I didn’t find anyone else with my first name until I was in my late 20s, though I did meet someone in college who had it as a last name. The only people I have ever seen with my first name (with and without the e) are two actors and a football player, Yancy Butler, Yancey Arias, and Yancey Thigpen.

13 Richard A. November 11, 2012 at 1:41 pm

3. “George W Bush masterfully led this coalition through the Medicare Part D episode only to attempt to spend his political capital on a phase-out of Social Security.”

Should not this be a tip off that Bush’s Medicare Part D was never about the elderly vote. Bush did what he did on Medicare Part D for the pharmaceutical industry.

14 Ricardo November 11, 2012 at 10:18 pm

No. Gore proposed a prescription drug program in 2000 and Bush responded with his own. You may remember that the election rested on a handful of votes in — where else? — Florida. Do you really think Bush would have increased his chances of winning Florida by publicly saying that the government has no business subsidizing prescription drugs for people? Bush’s major Social Security initiative took off only after Bush was re-elected in 2004 and he was already a lame duck.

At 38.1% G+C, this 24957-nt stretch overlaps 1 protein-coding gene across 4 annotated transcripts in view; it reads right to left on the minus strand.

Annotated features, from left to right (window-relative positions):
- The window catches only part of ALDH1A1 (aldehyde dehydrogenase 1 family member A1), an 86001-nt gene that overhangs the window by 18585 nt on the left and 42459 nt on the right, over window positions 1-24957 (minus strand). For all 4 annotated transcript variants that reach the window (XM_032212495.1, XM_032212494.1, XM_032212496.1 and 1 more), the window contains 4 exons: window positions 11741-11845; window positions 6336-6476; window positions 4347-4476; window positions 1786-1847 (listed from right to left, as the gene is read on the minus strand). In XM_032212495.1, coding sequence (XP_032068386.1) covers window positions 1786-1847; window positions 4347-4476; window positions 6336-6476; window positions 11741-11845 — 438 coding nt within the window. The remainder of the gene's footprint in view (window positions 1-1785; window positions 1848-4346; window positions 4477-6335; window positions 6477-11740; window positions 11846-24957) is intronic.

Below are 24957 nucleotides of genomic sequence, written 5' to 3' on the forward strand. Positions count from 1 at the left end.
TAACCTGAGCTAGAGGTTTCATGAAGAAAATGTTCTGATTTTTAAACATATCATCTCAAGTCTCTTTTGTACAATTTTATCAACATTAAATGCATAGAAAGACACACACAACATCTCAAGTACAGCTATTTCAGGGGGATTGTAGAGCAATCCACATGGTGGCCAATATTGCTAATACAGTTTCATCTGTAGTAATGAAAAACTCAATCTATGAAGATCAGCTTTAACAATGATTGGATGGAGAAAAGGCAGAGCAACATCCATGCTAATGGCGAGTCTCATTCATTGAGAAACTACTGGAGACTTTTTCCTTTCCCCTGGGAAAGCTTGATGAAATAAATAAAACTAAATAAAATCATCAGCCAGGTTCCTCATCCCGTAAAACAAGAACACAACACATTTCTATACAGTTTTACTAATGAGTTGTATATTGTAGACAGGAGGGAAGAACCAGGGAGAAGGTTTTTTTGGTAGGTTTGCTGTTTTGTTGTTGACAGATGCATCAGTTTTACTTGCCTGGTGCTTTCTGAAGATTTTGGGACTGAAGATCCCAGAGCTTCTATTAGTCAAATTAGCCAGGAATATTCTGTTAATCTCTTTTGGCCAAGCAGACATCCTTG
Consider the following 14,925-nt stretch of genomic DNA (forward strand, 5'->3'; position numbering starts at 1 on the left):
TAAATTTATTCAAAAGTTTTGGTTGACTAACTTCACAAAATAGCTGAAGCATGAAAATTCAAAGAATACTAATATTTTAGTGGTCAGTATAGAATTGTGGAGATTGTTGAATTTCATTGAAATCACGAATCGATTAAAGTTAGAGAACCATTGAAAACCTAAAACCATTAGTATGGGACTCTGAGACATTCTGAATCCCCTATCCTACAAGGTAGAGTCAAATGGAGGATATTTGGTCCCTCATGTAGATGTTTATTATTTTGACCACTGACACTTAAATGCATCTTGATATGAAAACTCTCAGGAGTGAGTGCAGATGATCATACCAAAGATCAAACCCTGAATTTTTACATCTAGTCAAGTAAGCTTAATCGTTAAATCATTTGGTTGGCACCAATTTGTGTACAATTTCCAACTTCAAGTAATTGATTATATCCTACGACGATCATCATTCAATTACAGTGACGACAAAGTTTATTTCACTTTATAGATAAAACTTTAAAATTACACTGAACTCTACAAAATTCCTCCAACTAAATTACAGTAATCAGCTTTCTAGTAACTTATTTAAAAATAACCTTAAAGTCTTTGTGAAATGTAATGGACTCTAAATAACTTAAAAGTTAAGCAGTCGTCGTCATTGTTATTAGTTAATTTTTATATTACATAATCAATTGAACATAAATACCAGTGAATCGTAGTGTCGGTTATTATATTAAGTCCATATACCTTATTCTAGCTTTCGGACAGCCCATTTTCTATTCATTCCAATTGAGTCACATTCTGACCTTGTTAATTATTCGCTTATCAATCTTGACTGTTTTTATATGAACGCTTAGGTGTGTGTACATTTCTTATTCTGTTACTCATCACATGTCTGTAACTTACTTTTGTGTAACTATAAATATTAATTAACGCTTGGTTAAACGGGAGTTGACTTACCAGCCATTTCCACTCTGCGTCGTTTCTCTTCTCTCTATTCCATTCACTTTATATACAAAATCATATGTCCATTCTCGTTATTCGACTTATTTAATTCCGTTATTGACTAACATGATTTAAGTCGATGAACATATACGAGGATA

15 mw November 12, 2012 at 1:07 pm

how much did gore’s liberal version put on the nation’s credit card compared to bush’s conservative version?

16 Andrew' November 11, 2012 at 2:17 pm

As I told my crestfallen father, this is when the Republicans take whatever the essentially flat tax burden is (Romney paid what, 14%?) and make that the flat tax of the land. The major problem with the Republicans is they have yielded the rhetorical initiative to the Democrats, which is probably simply one of the incumbent advantages. For example, this “white man party” gibberish. If you simply stand for traditional Republican principles and only white men show up, then so be it. The problem is they aren’t.

17 infovore November 11, 2012 at 2:56 pm

” If you simply stand for traditional Republican principles and only white men show up, then…” you will never win any election ever again

18 So Much For Subtlety November 11, 2012 at 7:20 pm

If you think the purpose of politics is winning. Robert Byrd did. That is why he joined the KKK. I am sure most politicians do.

But that doesn’t mean they are right.

Of course the Democrats won and always win the Whitest states in the Union. What is the African American population of Vermont or Conneticutt again?

19 infovore November 11, 2012 at 8:37 pm

If you want to actually put your ideas into action, you have to win elections. Idiot.

20 So Much For Subtlety November 11, 2012 at 9:28 pm

No you do not. The Communists almost never won elections. Especially not in the First World. And yet many of the policies of the Communist Manifesto were passed.

Also, why would you want to join with the Gadarene swine just because that is the way the pork is flowing?

21 infovore November 11, 2012 at 10:21 pm